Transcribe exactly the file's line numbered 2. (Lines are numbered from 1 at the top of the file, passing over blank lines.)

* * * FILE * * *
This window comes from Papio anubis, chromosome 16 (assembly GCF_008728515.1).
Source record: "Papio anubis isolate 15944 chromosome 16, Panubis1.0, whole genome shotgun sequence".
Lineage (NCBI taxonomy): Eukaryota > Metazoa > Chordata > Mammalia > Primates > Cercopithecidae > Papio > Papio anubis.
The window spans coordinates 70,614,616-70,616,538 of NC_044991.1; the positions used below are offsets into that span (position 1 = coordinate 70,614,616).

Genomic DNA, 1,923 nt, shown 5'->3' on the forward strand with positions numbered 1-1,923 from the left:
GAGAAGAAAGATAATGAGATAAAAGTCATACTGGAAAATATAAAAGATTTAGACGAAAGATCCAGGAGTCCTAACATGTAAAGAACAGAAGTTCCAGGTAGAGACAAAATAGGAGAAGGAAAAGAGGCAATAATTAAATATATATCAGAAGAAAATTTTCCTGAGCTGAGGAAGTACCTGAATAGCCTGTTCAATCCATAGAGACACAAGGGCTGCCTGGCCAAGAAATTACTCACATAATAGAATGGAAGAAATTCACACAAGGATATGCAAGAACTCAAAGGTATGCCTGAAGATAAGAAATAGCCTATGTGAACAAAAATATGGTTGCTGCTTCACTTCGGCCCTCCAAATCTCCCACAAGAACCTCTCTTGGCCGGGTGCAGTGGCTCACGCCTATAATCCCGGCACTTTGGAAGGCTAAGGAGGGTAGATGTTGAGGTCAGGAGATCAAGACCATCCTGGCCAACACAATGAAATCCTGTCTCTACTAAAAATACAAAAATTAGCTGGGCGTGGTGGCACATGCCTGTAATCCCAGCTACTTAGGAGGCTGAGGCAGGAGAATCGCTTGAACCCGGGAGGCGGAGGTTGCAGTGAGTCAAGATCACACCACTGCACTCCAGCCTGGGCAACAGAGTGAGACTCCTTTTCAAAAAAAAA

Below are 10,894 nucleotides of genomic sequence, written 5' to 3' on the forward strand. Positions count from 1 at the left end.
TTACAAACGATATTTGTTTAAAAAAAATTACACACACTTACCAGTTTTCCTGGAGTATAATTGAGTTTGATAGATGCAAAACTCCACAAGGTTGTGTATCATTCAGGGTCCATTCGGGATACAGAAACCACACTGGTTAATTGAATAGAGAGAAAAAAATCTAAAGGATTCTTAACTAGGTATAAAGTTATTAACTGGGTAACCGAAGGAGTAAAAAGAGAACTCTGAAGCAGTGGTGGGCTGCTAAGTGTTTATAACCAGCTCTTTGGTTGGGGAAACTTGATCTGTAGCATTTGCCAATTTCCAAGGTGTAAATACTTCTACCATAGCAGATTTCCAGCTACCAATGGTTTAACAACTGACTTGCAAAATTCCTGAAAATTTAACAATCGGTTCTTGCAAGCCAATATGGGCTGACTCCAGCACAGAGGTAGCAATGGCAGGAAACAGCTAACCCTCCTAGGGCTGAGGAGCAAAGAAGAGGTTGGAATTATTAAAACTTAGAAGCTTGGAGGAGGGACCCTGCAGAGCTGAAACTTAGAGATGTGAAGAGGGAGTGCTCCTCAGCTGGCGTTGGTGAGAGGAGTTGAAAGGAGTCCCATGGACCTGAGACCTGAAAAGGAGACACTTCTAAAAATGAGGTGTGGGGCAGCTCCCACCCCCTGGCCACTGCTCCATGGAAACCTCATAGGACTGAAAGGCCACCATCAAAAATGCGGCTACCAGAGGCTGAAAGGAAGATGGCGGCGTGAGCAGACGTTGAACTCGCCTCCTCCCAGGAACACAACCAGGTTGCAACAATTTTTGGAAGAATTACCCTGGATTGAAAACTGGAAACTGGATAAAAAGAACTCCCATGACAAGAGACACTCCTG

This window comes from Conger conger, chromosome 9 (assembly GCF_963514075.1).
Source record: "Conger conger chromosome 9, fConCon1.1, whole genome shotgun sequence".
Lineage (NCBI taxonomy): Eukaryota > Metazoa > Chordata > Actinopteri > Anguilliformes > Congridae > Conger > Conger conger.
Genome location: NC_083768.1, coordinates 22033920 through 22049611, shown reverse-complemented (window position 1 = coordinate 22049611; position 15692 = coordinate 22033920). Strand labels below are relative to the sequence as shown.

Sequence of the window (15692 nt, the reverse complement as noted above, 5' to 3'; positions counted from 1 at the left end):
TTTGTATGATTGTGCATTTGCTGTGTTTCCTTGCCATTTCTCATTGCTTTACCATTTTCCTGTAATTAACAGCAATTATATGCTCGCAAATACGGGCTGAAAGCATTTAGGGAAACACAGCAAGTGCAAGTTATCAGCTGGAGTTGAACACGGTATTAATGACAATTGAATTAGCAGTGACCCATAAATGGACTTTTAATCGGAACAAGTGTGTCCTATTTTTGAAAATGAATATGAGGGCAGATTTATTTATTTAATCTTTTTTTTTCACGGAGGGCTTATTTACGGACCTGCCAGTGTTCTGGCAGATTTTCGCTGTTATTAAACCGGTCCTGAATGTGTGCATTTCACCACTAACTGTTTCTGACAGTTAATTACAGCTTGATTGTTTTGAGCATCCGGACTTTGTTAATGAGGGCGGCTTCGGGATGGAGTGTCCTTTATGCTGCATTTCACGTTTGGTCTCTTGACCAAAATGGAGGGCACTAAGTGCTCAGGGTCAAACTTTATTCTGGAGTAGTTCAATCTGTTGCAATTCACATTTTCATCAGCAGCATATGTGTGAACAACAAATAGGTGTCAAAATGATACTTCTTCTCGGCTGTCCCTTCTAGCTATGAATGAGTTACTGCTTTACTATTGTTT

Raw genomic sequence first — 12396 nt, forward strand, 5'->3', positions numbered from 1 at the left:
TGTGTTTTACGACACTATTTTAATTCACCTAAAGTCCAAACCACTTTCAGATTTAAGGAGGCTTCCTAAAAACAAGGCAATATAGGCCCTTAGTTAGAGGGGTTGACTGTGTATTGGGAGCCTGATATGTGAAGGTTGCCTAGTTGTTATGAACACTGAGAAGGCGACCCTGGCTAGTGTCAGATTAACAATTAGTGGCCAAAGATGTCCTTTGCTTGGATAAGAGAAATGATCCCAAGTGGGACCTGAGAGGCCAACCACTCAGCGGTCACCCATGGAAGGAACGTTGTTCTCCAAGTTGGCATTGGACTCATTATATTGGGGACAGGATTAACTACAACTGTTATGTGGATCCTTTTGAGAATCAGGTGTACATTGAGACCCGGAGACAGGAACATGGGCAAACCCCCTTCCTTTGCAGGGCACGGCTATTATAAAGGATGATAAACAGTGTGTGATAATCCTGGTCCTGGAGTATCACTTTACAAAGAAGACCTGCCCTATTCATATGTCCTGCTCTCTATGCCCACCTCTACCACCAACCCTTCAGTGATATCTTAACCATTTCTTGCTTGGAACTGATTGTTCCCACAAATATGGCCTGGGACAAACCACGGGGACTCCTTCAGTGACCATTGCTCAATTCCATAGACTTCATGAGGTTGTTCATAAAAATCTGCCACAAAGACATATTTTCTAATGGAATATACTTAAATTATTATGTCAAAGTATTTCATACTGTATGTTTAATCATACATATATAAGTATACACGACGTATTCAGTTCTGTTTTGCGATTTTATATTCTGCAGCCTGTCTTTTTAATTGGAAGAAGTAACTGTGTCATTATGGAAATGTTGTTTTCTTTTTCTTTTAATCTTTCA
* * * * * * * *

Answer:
Source record: "Papio anubis isolate 15944 chromosome 16, Panubis1.0, whole genome shotgun sequence".